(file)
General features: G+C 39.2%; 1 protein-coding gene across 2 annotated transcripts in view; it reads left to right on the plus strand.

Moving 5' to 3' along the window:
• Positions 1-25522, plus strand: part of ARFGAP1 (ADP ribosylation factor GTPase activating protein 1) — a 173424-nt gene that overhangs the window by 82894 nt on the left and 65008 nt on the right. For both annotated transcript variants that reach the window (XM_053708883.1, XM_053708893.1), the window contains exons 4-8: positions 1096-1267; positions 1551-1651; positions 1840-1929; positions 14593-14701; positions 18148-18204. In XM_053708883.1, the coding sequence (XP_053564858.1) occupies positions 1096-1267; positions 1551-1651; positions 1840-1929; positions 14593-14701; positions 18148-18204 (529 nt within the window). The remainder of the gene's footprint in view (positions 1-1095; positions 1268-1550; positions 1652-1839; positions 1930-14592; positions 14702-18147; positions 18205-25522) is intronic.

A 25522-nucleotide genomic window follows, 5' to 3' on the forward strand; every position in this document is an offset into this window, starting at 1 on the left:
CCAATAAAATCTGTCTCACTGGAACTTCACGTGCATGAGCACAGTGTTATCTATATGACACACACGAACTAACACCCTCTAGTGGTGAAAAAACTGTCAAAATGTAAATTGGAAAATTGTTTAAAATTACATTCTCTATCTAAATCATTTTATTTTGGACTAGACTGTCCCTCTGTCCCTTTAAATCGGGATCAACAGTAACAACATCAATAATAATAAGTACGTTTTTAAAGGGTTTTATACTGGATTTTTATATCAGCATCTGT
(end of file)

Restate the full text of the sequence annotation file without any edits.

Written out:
General features: G+C 39.2%; 1 protein-coding gene across 2 annotated transcripts in view; it reads left to right on the plus strand.

Moving 5' to 3' along the window:
• Positions 1-25522, plus strand: part of ARFGAP1 (ADP ribosylation factor GTPase activating protein 1) — a 173424-nt gene that overhangs the window by 82894 nt on the left and 65008 nt on the right. For both annotated transcript variants that reach the window (XM_053708883.1, XM_053708893.1), the window contains exons 4-8: positions 1096-1267; positions 1551-1651; positions 1840-1929; positions 14593-14701; positions 18148-18204. In XM_053708883.1, the coding sequence (XP_053564858.1) occupies positions 1096-1267; positions 1551-1651; positions 1840-1929; positions 14593-14701; positions 18148-18204 (529 nt within the window). The remainder of the gene's footprint in view (positions 1-1095; positions 1268-1550; positions 1652-1839; positions 1930-14592; positions 14702-18147; positions 18205-25522) is intronic.

A 25522-nucleotide genomic window follows, 5' to 3' on the forward strand; every position in this document is an offset into this window, starting at 1 on the left:
CCAATAAAATCTGTCTCACTGGAACTTCACGTGCATGAGCACAGTGTTATCTATATGACACACACGAACTAACACCCTCTAGTGGTGAAAAAACTGTCAAAATGTAAATTGGAAAATTGTTTAAAATTACATTCTCTATCTAAATCATTTTATTTTGGACTAGACTGTCCCTCTGTCCCTTTAAATCGGGATCAACAGTAACAACATCAATAATAATAAGTACGTTTTTAAAGGGTTTTATACTGGATTTTTATATCAGCATCTGT